‘Break ties’ with Israel if it doesn’t comply: Reactions to UN resolution

The UN Security Council has called for an immediate ceasefire in besieged Gaza five months into the brutal war on the blockaded enclave, despite Israel’s ally, the United States, abstaining.

Here are some reactions to the resolution to halt Israel’s war over the Muslim holy month of Ramadan with an aim for a “lasting” truce, which drew rare applause at the Security Council:

United Nations

UN Secretary General Antonio Guterres called for swift implementation of a ceasefire after Israel voiced anger over the resolution.

“Failure would be unforgivable,” Guterres wrote on X, formerly known as Twitter.


Hamas welcomed the resolution while saying it was ready to negotiate the release of captives in exchange for Palestinian prisoners.

“We also affirm our readiness to engage in an immediate prisoner exchange process that leads to the release of prisoners on both sides,” the resistance group said.


Israeli Prime Minister Benjamin Netanyahu’s office said the UN vote “hurts both the war effort and the effort to release the abductees”.

“It gives Hamas hope that international pressure will allow them to accept a ceasefire without the release of our abductees,” the statement said.

It also took aim at the US abstention, calling it a “clear retreat” from its earlier position.

Palestinian Authority

Hussein al Sheikh, Minister for Civilian Affairs of the Palestinian Authority, which has partial administrative control in the Israeli-occupied West Bank, hailed the resolution in a post on X.

“We call for a permanent cessation to this criminal war and Israel’s immediate withdrawal from the Gaza Strip,” he wrote.


Türkiye called the resolution and prospective return of humanitarian access to Gaza “a positive step”.

“We hope that Israel will comply with the requirements of this resolution without delay,” Turkish Foreign Affairs spokesperson Oncu Keceli wrote on X.

United States

Following the vote, the United States said a ceasefire could “only” be implemented once Hamas begins releasing captives.

“A ceasefire can begin immediately with the release of the first hostage,” US Ambassador to the UN Linda Thomas-Greenfield said.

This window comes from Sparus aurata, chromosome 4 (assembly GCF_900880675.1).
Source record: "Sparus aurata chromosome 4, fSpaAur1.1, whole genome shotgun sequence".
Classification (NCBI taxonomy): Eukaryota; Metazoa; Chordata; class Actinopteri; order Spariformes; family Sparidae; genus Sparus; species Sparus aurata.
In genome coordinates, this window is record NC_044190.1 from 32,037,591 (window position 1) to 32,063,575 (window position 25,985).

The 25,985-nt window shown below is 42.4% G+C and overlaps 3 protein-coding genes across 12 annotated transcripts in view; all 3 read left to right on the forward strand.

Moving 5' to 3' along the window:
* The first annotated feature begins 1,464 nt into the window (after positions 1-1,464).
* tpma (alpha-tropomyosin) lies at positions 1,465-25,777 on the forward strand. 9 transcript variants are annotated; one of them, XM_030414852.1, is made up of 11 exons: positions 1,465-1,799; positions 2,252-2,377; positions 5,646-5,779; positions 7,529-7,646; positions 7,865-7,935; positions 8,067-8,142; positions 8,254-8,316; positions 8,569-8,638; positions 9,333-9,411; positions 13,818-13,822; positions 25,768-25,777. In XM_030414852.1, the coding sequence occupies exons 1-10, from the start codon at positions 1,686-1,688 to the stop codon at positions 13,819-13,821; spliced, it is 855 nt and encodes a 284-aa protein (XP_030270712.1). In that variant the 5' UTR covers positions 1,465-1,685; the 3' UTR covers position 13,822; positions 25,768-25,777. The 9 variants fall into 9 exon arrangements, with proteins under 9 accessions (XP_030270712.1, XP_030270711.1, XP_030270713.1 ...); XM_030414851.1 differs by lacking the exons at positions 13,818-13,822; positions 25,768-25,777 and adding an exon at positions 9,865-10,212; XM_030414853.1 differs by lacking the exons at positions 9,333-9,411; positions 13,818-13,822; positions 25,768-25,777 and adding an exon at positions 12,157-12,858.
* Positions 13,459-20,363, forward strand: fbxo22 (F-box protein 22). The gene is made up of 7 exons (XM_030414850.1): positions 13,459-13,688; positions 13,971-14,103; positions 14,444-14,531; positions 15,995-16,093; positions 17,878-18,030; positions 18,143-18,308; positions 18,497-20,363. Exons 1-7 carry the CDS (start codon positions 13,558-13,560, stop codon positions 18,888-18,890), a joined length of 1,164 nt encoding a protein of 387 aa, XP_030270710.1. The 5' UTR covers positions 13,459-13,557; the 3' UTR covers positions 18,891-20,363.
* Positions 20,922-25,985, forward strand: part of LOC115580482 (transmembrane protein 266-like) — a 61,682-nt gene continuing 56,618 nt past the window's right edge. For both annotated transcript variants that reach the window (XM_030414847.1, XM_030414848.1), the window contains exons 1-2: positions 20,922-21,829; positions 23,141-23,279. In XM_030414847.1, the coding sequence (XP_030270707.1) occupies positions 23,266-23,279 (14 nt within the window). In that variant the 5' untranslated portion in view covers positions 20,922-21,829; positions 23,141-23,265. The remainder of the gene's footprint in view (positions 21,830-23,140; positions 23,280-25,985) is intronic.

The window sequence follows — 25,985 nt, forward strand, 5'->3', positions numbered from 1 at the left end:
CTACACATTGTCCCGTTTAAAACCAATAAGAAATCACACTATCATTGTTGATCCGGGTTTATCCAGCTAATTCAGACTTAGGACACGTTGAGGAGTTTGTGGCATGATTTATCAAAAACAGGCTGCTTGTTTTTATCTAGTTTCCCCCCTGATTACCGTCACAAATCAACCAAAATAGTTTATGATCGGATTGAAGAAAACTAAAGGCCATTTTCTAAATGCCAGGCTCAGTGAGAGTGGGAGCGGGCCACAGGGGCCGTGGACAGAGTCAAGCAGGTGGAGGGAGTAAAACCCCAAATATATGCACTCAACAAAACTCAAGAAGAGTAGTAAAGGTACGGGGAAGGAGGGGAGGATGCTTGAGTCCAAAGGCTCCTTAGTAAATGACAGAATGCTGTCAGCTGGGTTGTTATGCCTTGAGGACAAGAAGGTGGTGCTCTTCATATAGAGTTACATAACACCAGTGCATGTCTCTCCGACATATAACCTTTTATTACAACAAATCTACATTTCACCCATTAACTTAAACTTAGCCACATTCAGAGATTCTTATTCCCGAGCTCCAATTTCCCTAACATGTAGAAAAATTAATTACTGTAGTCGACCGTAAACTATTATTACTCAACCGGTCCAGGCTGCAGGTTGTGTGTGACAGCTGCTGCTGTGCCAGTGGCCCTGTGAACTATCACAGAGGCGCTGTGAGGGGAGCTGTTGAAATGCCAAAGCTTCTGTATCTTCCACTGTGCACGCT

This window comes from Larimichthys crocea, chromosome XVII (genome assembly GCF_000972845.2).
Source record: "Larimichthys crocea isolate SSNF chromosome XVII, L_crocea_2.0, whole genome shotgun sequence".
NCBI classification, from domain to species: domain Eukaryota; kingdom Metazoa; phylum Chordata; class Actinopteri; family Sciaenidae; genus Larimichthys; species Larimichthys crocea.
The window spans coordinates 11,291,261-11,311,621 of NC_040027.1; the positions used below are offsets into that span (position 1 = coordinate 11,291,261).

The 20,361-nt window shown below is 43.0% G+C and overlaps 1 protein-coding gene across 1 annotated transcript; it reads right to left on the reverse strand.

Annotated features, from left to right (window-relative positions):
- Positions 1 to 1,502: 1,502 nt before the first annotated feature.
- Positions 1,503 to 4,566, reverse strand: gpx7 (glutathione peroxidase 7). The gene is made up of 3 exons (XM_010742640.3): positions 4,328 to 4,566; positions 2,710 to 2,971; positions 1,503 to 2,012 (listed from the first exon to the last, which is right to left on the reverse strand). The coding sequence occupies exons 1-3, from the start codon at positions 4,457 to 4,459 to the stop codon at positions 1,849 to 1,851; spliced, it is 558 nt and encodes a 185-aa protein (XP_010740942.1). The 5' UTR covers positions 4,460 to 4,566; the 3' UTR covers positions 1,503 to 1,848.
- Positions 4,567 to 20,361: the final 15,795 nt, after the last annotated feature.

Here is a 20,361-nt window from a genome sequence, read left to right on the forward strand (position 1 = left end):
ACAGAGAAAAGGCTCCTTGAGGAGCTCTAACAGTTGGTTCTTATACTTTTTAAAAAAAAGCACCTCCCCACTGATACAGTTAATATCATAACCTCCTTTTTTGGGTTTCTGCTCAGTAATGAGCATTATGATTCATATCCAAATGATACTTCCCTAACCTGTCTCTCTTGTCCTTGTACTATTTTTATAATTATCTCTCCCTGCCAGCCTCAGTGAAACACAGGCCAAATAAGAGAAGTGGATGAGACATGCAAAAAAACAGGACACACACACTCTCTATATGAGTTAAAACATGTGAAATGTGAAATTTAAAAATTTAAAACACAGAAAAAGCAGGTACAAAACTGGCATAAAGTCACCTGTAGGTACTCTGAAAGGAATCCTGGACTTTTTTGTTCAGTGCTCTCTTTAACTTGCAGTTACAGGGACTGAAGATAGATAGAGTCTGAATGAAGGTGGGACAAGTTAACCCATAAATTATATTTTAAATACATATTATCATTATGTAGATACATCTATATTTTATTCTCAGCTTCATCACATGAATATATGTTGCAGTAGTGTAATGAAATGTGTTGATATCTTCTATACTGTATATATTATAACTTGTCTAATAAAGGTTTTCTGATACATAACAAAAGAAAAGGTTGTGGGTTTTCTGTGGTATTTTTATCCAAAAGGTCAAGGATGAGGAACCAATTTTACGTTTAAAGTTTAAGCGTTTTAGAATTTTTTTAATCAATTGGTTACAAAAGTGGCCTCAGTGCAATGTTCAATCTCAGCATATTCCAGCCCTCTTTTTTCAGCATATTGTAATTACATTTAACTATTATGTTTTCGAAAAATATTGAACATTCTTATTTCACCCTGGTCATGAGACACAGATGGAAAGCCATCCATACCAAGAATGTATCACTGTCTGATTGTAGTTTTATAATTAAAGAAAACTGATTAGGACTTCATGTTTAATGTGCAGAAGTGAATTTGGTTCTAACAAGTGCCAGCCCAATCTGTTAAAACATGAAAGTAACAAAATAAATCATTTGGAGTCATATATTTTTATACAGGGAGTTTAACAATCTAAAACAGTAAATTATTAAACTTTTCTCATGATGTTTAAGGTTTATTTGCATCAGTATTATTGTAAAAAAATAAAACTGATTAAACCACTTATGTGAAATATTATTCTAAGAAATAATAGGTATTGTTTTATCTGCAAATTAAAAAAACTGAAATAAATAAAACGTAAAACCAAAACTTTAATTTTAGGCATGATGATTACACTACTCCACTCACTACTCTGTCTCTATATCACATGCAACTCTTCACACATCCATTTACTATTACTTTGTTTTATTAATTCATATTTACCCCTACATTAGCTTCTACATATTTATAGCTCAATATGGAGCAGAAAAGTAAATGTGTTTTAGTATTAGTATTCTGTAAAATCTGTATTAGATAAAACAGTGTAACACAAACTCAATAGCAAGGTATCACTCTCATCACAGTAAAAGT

After the United States vetoed previous drafts, National Security Council spokesperson John Kirby told journalists that the US decision to abstain from Monday’s vote does not represent a “shift in our policy”.

Arab League

The Arab League’s Secretary General Ahmed Aboul Gheit said the decision “comes late”.

“The lesson now is to implement the decision on the ground, stop military operations and Israeli aggression immediately and completely,” he added.


Top European Union officials welcomed the resolution, calling for a ceasefire and the unconditional release of all captives.

“Implementation of this resolution is vital for the protection of all civilians,” European Commission President Ursula von der Leyen wrote on X.


The resolution “represents the first important and necessary step to stop the bloodshed,” the Egyptian Ministry of Foreign Affairs said in a statement to the UN.


France’s UN representative called for a sustained truce between Israel and Palestine beyond the ongoing month of Ramadan.

“This crisis is not over,” said Nicolas de Riviere. “After Ramadan, which ends in two weeks, it will have to establish a permanent ceasefire.”


Baghdad’s foreign minister applauded the resolution in a statement and stressed “the importance for the parties to respect their obligations under international law”.


Jordan’s Foreign Ministry expressed hope that the UN and international community would “take action to safeguard the two-state solution and ensure the establishment of an autonomous and sovereign Palestinian state”.


Lebanese Prime Minister Najib Mikati hailed the “first stage in the process of ending Israeli aggression against the Gaza Strip.”

He also called for a political solution “to end the conflict and give the Palestinians their rights”.


Qatar said it hopes the resolution “represents a step towards a permanent cessation of fighting in the Strip”.

South Africa

Foreign Minister Naledi Pandor welcomed the resolution on public radio but stressed that “the ball is in the court of the Security Council”.


Spanish Prime Minister Pedro Sanchez on X applauded the resolution and said that “the realisation of two states, Israel and Palestine, living side-by-side in peace and security is the only realistic and viable solution for the region”.

The Netherlands

Outgoing Dutch Prime Minister Mark Rutte said the next step was “to stop the violence, free the hostages, immediately send in vastly more humanitarian aid to Gaza and find a lasting solution”.

The country’s far-right leader, Geert Wilders, who swept to victory in recent polls, on X voiced support for Israel “against the dark forces of hate and destruction called Hamas”.


Chile’s foreign office said it was “necessary to progress the two-state solution, in which Palestine and Israel can live in peace inside internationally recognised borders.”


“I invite the world’s nations, if Israel breaks this ceasefire, to break diplomatic relations with this country,” said Colombian President Gustavo Petro on X.


Amnesty International’s Secretary General Agnes Callamard said the resolution is “long overdue” and called for “an immediate and comprehensive arms embargo”.

Human Rights Watch’s UN lead Louis Charbonneau called for Israel to halt “unlawful attacks”, for Palestinian armed groups to “immediately release all civilians held hostage”, and for the US and others to suspend “arms transfers to Israel”.

Oxfam’s UN representative, Brenda Mofya, said the resolution should provide “much-needed respite from the relentless and devastating Israeli violence”.